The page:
We must not lose infinite hope in the flurry of bad news in the media. The enormous progress made on many fronts, by many schools worldwide, will remind us of what mankind is capable of achieving, and more. In the words of John F. Kennedy, "Our problems are man-made — therefore, they can be solved by man. Man's reason and spirit have often solved the seemingly unsolvable — and we believe they can do it again." In this world, we will have trials and tribulations, but take heart, for these will be overcome. The unfortunate truth is that we need to 'reconfigure' ourselves to build greater resiliency and be better prepared for what is ahead of us. Those who are able to recognise these new challenges now and move quickly to adapt to them will be in the best position to thrive throughout the 2020s. Has your school community developed sufficient grit to get in the ring of 2020 to do battle with life?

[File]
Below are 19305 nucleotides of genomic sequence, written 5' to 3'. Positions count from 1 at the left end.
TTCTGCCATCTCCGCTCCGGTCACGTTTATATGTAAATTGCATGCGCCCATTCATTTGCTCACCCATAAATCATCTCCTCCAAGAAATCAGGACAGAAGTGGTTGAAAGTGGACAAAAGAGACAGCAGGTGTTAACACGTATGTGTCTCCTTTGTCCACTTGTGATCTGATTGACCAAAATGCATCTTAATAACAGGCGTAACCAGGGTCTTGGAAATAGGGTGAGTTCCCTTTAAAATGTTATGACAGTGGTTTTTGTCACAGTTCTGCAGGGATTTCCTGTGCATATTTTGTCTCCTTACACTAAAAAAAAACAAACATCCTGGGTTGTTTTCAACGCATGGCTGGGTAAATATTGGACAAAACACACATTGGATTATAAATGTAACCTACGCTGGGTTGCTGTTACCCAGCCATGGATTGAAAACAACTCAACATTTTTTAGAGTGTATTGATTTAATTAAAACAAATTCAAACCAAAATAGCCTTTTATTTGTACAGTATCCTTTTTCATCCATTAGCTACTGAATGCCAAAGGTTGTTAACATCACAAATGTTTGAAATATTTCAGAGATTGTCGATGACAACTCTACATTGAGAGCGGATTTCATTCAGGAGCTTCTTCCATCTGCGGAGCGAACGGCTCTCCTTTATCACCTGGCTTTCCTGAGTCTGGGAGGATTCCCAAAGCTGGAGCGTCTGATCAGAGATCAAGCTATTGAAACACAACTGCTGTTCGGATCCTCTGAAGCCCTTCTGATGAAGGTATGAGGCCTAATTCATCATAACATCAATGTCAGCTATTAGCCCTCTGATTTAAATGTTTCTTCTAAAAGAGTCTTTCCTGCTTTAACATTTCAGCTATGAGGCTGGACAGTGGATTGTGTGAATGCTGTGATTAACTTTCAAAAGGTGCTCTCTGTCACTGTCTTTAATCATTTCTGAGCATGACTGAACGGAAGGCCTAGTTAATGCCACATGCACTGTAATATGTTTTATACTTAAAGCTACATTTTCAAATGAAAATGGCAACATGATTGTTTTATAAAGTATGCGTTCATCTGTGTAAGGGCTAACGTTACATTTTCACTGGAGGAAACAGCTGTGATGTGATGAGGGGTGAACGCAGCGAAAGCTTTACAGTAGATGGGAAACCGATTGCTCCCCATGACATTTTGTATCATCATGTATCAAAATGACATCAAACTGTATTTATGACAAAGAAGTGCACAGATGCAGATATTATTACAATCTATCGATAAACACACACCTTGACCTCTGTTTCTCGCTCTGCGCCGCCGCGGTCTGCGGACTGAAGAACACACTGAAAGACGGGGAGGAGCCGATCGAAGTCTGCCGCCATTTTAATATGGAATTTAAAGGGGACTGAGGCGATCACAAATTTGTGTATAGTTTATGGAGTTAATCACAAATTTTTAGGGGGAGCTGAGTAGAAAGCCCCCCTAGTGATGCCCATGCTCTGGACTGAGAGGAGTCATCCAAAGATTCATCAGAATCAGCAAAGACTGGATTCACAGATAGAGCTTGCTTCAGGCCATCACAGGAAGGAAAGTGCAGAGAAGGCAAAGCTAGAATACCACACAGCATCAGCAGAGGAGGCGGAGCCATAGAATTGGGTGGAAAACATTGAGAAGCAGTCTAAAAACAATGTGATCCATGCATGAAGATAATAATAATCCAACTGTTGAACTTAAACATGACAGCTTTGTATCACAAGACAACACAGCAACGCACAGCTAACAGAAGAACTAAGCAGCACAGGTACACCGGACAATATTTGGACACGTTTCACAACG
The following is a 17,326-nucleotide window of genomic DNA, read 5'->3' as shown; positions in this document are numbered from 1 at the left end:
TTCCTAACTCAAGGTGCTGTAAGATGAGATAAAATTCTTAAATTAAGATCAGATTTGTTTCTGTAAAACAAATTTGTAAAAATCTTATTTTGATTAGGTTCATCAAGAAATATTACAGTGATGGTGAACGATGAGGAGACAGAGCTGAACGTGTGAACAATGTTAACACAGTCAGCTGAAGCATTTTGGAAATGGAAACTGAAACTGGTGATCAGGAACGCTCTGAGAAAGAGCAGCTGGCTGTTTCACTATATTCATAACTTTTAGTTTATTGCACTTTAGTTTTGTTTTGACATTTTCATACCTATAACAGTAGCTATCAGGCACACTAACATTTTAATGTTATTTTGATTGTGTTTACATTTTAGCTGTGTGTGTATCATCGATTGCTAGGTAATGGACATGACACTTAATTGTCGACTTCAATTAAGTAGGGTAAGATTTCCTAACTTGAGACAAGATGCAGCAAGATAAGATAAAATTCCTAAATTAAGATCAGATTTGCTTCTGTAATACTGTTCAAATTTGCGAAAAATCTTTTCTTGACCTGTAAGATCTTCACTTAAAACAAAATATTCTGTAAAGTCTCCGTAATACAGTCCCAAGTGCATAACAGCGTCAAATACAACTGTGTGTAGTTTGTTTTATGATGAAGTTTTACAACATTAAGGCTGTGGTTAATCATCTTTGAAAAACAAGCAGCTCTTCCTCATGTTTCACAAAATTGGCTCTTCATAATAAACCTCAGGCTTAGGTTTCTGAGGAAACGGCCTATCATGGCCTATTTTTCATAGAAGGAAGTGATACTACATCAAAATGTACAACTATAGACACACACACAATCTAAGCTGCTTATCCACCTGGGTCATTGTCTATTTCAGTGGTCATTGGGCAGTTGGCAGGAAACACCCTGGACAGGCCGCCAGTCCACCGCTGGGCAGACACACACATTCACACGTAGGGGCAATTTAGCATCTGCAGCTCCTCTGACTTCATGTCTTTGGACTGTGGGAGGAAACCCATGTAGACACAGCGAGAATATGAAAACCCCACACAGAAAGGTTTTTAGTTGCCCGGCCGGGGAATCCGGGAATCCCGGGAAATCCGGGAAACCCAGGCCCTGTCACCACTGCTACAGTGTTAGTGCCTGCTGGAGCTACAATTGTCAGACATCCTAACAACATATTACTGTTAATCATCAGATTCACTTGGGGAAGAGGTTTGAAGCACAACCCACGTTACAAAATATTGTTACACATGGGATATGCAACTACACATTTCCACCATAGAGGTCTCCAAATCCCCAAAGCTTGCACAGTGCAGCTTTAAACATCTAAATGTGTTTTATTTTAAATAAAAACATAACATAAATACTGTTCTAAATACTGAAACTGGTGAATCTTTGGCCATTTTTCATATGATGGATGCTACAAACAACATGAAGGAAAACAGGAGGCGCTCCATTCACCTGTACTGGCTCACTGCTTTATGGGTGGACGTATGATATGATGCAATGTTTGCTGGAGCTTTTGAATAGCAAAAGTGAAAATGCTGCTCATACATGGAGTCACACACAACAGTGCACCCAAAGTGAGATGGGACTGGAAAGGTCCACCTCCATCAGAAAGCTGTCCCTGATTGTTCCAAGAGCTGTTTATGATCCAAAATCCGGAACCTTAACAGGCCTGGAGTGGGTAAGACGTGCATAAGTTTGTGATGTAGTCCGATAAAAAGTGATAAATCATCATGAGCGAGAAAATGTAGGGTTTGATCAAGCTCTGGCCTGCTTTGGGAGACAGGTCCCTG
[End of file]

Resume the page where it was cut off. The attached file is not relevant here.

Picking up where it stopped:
About the writer:
Valerynne Chang serves in the IB Building Quality Curriculum Team and is also a (Dr. Lynn Erickson) certified Concept-Based Curriculum and Instruction Presenter and Trainer. Her IB journey started more than a decade ago and she has hands-on experience working through the IB continuum, from teaching and coordinating the PYP and MYP, to exploring the DP. Valerynne is currently the Director of Academics for Fairview Schools, a network of 5 IB world schools in Malaysia and IB candidate schools in Scotland and Indonesia.
Note: The platform of lesson delivery may be different, but the heart of a dedicated teacher will never change. Teachers from Fairview International School have been working tirelessly behind the scenes and also in front of the screens, to bring quality education to their students.